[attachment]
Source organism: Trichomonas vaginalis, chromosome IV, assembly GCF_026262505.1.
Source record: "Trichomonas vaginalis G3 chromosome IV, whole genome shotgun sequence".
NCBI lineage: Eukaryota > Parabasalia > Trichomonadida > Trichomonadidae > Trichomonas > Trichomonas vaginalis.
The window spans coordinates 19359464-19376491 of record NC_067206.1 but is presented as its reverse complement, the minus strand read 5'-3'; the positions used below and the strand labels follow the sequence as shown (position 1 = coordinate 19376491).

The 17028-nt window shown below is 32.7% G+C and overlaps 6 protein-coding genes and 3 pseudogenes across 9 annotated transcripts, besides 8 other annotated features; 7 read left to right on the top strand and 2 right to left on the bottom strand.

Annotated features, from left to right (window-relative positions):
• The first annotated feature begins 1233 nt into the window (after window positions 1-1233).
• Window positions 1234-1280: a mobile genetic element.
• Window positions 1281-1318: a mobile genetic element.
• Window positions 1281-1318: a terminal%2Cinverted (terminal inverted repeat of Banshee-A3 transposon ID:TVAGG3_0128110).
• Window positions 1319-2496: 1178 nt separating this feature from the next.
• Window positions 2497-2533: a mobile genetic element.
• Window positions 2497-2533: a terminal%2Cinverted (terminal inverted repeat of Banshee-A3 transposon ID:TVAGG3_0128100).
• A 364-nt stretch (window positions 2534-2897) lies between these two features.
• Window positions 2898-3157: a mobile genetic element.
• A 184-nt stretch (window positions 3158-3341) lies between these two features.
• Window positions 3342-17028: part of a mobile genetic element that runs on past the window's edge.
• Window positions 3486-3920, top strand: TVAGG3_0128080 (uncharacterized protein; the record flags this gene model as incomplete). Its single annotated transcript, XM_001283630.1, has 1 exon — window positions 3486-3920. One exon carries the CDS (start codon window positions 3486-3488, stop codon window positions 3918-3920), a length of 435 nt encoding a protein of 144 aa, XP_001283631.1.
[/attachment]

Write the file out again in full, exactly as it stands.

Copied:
Source organism: Trichomonas vaginalis, chromosome IV, assembly GCF_026262505.1.
Source record: "Trichomonas vaginalis G3 chromosome IV, whole genome shotgun sequence".
NCBI lineage: Eukaryota > Parabasalia > Trichomonadida > Trichomonadidae > Trichomonas > Trichomonas vaginalis.
The window spans coordinates 19359464-19376491 of record NC_067206.1 but is presented as its reverse complement, the minus strand read 5'-3'; the positions used below and the strand labels follow the sequence as shown (position 1 = coordinate 19376491).

The 17028-nt window shown below is 32.7% G+C and overlaps 6 protein-coding genes and 3 pseudogenes across 9 annotated transcripts, besides 8 other annotated features; 7 read left to right on the top strand and 2 right to left on the bottom strand.

Annotated features, from left to right (window-relative positions):
• The first annotated feature begins 1233 nt into the window (after window positions 1-1233).
• Window positions 1234-1280: a mobile genetic element.
• Window positions 1281-1318: a mobile genetic element.
• Window positions 1281-1318: a terminal%2Cinverted (terminal inverted repeat of Banshee-A3 transposon ID:TVAGG3_0128110).
• Window positions 1319-2496: 1178 nt separating this feature from the next.
• Window positions 2497-2533: a mobile genetic element.
• Window positions 2497-2533: a terminal%2Cinverted (terminal inverted repeat of Banshee-A3 transposon ID:TVAGG3_0128100).
• A 364-nt stretch (window positions 2534-2897) lies between these two features.
• Window positions 2898-3157: a mobile genetic element.
• A 184-nt stretch (window positions 3158-3341) lies between these two features.
• Window positions 3342-17028: part of a mobile genetic element that runs on past the window's edge.
• Window positions 3486-3920, top strand: TVAGG3_0128080 (uncharacterized protein; the record flags this gene model as incomplete). Its single annotated transcript, XM_001283630.1, has 1 exon — window positions 3486-3920. One exon carries the CDS (start codon window positions 3486-3488, stop codon window positions 3918-3920), a length of 435 nt encoding a protein of 144 aa, XP_001283631.1.